Roller Coaster Physics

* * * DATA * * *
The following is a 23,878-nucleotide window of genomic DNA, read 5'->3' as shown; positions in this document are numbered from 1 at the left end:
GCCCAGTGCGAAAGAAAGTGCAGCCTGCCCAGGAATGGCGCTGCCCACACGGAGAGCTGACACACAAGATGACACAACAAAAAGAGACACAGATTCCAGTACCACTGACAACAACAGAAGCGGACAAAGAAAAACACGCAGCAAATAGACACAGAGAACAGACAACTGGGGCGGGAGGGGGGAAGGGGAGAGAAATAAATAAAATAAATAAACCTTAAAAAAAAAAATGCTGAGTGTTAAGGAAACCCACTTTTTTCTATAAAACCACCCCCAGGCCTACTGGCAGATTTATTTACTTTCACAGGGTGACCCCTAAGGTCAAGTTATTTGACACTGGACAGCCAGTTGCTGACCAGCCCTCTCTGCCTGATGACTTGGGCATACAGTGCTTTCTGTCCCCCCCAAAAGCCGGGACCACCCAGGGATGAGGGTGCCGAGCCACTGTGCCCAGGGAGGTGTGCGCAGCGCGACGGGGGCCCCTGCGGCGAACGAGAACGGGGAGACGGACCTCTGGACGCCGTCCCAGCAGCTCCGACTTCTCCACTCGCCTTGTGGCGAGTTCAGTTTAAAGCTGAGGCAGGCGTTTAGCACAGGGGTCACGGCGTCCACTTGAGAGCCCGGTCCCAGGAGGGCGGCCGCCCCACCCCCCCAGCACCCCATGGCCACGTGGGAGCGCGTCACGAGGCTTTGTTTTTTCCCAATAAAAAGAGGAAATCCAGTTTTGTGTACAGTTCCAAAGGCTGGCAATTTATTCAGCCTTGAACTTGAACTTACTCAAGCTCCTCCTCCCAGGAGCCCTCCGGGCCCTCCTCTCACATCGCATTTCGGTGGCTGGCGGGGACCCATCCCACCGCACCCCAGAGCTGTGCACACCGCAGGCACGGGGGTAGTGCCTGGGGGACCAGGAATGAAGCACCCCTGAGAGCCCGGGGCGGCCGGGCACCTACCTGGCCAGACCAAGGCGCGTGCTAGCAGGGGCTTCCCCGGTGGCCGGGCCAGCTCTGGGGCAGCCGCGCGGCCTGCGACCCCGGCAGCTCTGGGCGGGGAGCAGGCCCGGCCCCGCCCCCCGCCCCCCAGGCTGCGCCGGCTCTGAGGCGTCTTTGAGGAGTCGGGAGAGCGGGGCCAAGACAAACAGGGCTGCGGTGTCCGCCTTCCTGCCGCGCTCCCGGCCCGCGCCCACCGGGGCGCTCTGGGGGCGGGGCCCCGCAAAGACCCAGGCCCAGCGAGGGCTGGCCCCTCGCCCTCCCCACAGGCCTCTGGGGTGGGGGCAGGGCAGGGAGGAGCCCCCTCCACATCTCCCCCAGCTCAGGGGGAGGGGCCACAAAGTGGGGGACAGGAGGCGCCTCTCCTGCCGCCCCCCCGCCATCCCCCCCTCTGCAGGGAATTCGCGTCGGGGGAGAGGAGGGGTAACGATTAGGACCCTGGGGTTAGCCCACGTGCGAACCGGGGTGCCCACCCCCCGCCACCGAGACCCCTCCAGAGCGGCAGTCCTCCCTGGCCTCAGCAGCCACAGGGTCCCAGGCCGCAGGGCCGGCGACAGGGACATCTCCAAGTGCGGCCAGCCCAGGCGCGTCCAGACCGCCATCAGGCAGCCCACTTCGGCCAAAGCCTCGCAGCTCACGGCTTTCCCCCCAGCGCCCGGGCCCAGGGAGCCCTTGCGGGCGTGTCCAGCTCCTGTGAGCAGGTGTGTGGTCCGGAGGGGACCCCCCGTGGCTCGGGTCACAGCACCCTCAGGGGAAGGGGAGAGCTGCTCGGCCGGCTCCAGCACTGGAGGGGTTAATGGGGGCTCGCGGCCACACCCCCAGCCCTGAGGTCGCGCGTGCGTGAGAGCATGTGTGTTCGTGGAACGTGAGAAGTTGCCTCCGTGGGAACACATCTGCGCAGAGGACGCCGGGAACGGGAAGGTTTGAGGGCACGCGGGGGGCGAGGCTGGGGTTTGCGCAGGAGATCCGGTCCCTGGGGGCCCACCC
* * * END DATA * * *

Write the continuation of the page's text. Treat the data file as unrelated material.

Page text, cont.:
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The very first “roller coasters” were created in Russia in the 1600’s, and were nothing like the typical roller coaster that comes to mind today. People rode down steep ice slides on large sleds made from either wood or ice that were slowed with sand at the end of the ride. These sleds required skill to navigate down the slides, and accidents were frequent. A Frenchman tried to cash in on the popularity of the Russian ice slides by building one in France, but the warm climate quickly ended his attempts with ice. A waxed wooden slide proved to be much more feasible, along with wooden wheeled sleds. Just as with the ice slides, the necessity of navigation skills caused many accidents, so tracks were produced to keep the sleds in line. In the 1850’s, the first shot at a vertical loop was made in France. This “Centrifuge Railway” offered a rail car that would travel through the loop with nothing keeping it there aside from its own centripetal acceleration. Government officials quickly shut the operation down after one accident. The beginning of American roller coasters was near the end of the 19th century when railway companies set up amusement parks at the end of their lines to increase business on the weekends. In 1884 the first real roller coaster in America was introduced: a gravity driven switchback train. Passengers would climb a set of stairs to board the car, which was then pushed from the station to travel down a hill and over a few bumps. At the bottom, the passengers got out and climbed another set of stairs while workers hoisted the car to the top of the second station. The passengers got back into the car and rode to the first station on a second track. Another attempt at a vertical lo... ... middle of paper ... ...changing their direction of movement from down to up. G-forces that are felt when changing direction horizontally are called lateral G’s. Lateral G’s can be converted into normal G-forces by banking turns. Roller coasters today employ clothoid loops rather than the circular loops of earlier roller coasters. This is because circular loops require greater entry speeds to complete the loop. The greater entry speeds subject passengers to greater centripetal acceleration through the lower half of the loop, therefore greater G’s. If the radius is reduced at the top of the loop, the centripetal acceleration is increased sufficiently to keep the passengers and the train from slowing too much as they move through the loop. A large radius is kept through the bottom half of the loop, thereby reducing the centripetal acceleration and the G’s acting on the passengers.
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